Friday, May 23, 2008
Puppies help the medicine go down
The last few months have been a trial on the family, particularly parent, front. Both my parents are getting on in age, and their physical bodies break down a lot more often than they'd like. Good thing that they don't get sick at the same time, otherwise my siblings and I'd be up the creek!
Recently, it was my mother's turn, and she had a long hospital stay which showed just how difficult a patient she is. Ornery my mom, especially when the doctor tells her to stay and she doesn't want to. After being released from the cold, institutional arms of her flower filled hospital suite, it's been like pulling teeth to get her to go for her blood tests every other week followed by a doctor's visit. Mini-tantrums, lots of phone calls, loads of drama just to get her there and back. Even my dad, who has had his fair share of hospital visits and doctors' consultations, can't understand why she has to go through this process each time. Last night, he told me in an aside "Your mama, so tigas ulo (hardheaded)!" pointing to his head like he was trying to crack a hammer on it.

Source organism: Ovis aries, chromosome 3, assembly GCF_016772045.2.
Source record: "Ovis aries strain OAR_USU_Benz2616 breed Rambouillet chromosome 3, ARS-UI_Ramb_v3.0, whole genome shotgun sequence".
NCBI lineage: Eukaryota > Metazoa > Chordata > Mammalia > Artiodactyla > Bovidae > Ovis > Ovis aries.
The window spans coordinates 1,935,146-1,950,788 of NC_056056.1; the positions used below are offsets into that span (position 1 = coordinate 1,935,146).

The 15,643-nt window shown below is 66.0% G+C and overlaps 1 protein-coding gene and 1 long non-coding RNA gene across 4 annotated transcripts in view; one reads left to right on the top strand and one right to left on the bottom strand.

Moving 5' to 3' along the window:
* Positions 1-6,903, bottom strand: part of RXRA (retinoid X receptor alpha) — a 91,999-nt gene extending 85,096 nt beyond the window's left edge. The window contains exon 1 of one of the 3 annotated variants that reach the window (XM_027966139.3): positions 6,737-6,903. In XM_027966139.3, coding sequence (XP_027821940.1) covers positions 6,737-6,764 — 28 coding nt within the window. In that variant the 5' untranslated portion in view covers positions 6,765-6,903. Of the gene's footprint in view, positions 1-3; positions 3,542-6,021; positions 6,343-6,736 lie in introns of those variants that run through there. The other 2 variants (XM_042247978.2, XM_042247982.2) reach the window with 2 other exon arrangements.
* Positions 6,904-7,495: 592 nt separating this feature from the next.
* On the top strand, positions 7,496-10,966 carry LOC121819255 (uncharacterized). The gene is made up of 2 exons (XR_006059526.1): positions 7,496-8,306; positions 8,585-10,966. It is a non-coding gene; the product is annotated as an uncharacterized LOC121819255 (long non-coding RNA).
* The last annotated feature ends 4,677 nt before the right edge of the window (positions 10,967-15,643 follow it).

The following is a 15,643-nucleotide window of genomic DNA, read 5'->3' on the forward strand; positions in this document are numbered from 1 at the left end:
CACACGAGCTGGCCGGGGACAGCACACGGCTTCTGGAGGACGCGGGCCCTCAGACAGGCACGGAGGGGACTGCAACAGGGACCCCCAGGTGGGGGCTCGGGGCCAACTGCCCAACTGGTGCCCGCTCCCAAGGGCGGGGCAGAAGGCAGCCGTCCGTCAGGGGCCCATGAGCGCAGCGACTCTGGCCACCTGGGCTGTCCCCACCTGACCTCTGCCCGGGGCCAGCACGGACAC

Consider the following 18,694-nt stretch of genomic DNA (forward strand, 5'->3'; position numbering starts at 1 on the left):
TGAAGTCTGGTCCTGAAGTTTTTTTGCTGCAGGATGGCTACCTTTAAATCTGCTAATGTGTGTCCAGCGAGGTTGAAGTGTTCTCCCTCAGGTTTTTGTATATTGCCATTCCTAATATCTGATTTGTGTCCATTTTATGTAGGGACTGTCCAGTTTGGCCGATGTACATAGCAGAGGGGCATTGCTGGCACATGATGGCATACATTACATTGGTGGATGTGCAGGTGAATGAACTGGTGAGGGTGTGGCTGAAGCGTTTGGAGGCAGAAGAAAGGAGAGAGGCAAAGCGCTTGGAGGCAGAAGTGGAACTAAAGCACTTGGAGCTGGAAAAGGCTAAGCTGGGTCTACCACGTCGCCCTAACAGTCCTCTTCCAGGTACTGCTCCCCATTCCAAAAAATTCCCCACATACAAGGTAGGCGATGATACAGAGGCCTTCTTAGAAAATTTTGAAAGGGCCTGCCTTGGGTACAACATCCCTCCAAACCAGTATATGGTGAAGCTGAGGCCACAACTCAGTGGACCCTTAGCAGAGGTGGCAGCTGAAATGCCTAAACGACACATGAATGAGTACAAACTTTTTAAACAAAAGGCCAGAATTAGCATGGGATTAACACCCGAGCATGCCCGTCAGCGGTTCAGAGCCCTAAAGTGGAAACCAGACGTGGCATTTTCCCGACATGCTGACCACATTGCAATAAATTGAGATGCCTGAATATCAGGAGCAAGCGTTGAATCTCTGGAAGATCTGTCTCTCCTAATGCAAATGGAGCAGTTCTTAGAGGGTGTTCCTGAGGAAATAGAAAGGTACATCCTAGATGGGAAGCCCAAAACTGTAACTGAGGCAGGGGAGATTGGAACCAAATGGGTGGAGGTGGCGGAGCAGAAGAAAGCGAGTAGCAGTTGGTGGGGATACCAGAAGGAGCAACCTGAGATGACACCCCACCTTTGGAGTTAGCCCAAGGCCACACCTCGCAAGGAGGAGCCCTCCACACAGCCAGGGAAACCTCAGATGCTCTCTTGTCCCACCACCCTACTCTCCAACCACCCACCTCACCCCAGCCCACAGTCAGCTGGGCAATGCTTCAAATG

This week's issue was that she didn't like the tone of my dad's caretaker who has been helping my mom with her test schedules and doctor visits. My mom cancelled her doctor's appointment and test, decided to go off with the grandkids on a shopping spree. My sister and I texted one another in frustration, wondering if she was just making it difficult for a reason or was it some kind of dementia or maybe fear of what the follow up had to say. Probably a bit of everything.
Backtrack a bit to a week ago, I had chosen to get a new pet, a puppy of ten weeks, to join me and my feline taskmaster at home. Me, my cat, my dog, full house! A furry, cinnamony brown puppy with soulful eyes and sweet disposition, whose main occupation is to find a warm spot on my lap and sleep like a cinnamon roll. I began to hatch a plan. I would bring the puppy to my mom, see if the furry bundle of joy could make her a bit more reasonable then attack with a logical (if not insightful dialogue to make her see reason). Good friend M was also facing a similar situation that same night with her aunt, who depends on her for support during medical crisis. So with M's "good luck with the dog plan" ringing on my cellphone, I brought dog, and two tasty gifts (a pan of raisin bread and jumbo pastillas de leche) to court my mother.
I first gave her the food, since it's not just a man's heart that needs feeding. Once she was looking peppier from the sight of the pastillas de leche, I brought in the main act. Bingo. In less than 10 minutes, my mom had succumbed to not just the dog but to my request for the test and doctor's visit. Where grandkids and pleas that fell on deaf ears failed, the dog won the day. Completely worth all the puppy potty training and vaccine shots and swarovski studded dog collar!